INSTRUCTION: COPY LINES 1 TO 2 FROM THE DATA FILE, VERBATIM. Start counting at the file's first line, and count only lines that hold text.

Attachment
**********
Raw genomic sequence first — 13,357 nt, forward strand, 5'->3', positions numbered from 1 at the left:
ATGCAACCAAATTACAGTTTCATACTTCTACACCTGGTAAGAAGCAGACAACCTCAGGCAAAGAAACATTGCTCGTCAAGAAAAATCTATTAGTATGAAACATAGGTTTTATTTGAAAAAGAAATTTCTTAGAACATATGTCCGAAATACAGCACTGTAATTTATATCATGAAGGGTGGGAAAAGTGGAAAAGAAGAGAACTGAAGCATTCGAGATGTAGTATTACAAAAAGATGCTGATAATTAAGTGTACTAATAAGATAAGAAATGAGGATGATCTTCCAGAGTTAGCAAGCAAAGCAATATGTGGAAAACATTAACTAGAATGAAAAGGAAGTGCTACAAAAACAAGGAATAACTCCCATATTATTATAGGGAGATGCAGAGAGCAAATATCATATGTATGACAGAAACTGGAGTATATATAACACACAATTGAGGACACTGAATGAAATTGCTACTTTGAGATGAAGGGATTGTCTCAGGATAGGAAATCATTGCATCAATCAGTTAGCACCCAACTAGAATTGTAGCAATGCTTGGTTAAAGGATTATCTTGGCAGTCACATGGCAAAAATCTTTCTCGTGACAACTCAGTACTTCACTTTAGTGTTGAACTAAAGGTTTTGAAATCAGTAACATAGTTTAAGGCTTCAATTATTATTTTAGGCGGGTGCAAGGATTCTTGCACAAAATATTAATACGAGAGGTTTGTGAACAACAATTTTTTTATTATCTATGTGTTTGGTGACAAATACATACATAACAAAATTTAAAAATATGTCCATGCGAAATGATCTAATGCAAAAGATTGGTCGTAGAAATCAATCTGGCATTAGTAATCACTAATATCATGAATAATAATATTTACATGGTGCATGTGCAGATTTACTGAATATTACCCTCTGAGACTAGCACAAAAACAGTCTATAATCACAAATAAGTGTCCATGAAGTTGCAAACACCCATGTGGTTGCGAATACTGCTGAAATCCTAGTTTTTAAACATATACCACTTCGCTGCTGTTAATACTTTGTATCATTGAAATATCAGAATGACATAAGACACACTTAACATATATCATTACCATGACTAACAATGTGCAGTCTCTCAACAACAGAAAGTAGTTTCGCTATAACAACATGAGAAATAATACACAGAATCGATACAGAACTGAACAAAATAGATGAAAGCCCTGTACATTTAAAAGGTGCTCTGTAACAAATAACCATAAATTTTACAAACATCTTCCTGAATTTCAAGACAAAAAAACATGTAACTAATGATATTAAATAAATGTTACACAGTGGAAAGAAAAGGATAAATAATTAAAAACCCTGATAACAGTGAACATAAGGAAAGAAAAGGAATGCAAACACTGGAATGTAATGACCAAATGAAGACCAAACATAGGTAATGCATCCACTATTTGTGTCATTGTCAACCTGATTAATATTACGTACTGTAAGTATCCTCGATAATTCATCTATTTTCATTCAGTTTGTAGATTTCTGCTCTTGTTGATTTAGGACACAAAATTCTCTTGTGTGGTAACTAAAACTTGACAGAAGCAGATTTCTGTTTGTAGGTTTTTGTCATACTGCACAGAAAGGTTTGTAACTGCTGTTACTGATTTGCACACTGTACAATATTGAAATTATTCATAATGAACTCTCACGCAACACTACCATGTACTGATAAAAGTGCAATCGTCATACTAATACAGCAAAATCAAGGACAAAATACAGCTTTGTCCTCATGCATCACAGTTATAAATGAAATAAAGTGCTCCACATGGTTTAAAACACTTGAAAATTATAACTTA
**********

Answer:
Raw genomic sequence first — 13,357 nt, forward strand, 5'->3', positions numbered from 1 at the left:
ATGCAACCAAATTACAGTTTCATACTTCTACACCTGGTAAGAAGCAGACAACCTCAGGCAAAGAAACATTGCTCGTCAAGAAAAATCTATTAGTATGAAACATAGGTTTTATTTGAAAAAGAAATTTCTTAGAACATATGTCCGAAATACAGCACTGTAATTTATATCATGAAGGGTGGGAAAAGTGGAAAAGAAGAGAACTGAAGCATTCGAGATGTAGTATTACAAAAAGATGCTGATAATTAAGTGTACTAATAAGATAAGAAATGAGGATGATCTTCCAGAGTTAGCAAGCAAAGCAATATGTGGAAAACATTAACTAGAATGAAAAGGAAGTGCTACAAAAACAAGGAATAACTCCCATATTATTATAGGGAGATGCAGAGAGCAAATATCATATGTATGACAGAAACTGGAGTATATATAACACACAATTGAGGACACTGAATGAAATTGCTACTTTGAGATGAAGGGATTGTCTCAGGATAGGAAATCATTGCATCAATCAGTTAGCACCCAACTAGAATTGTAGCAATGCTTGGTTAAAGGATTATCTTGGCAGTCACATGGCAAAAATCTTTCTCGTGACAACTCAGTACTTCACTTTAGTGTTGAACTAAAGGTTTTGAAATCAGTAACATAGTTTAAGGCTTCAATTATTATTTTAGGCGGGTGCAAGGATTCTTGCACAAAATATTAATACGAGAGGTTTGTGAACAACAATTTTTTTATTATCTATGTGTTTGGTGACAAATACATACATAACAAAATTTAAAAATATGTCCATGCGAAATGATCTAATGCAAAAGATTGGTCGTAGAAATCAATCTGGCATTAGTAATCACTAATATCATGAATAATAATATTTACATGGTGCATGTGCAGATTTACTGAATATTACCCTCTGAGACTAGCACAAAAACAGTCTATAATCACAAATAAGTGTCCATGAAGTTGCAAACACCCATGTGGTTGCGAATACTGCTGAAATCCTAGTTTTTAAACATATACCACTTCGCTGCTGTTAATACTTTGTATCATTGAAATATCAGAATGACATAAGACACACTTAACATATATCATTACCATGACTAACAATGTGCAGTCTCTCAACAACAGAAAGTAGTTTCGCTATAACAACATGAGAAATAATACACAGAATCGATACAGAACTGAACAAAATAGATGAAAGCCCTGTACATTTAAAAGGTGCTCTGTAACAAATAACCATAAATTTTACAAACATCTTCCTGAATTTCAAGACAAAAAAACATGTAACTAATGATATTAAATAAATGTTACACAGTGGAAAGAAAAGGATAAATAATTAAAAACCCTGATAACAGTGAACATAAGGAAAGAAAAGGAATGCAAACACTGGAATGTAATGACCAAATGAAGACCAAACATAGGTAATGCATCCACTATTTGTGTCATTGTCAACCTGATTAATATTACGTACTGTAAGTATCCTCGATAATTCATCTATTTTCATTCAGTTTGTAGATTTCTGCTCTTGTTGATTTAGGACACAAAATTCTCTTGTGTGGTAACTAAAACTTGACAGAAGCAGATTTCTGTTTGTAGGTTTTTGTCATACTGCACAGAAAGGTTTGTAACTGCTGTTACTGATTTGCACACTGTACAATATTGAAATTATTCATAATGAACTCTCACGCAACACTACCATGTACTGATAAAAGTGCAATCGTCATACTAATACAGCAAAATCAAGGACAAAATACAGCTTTGTCCTCATGCATCACAGTTATAAATGAAATAAAGTGCTCCACATGGTTTAAAACACTTGAAAATTATAACTTA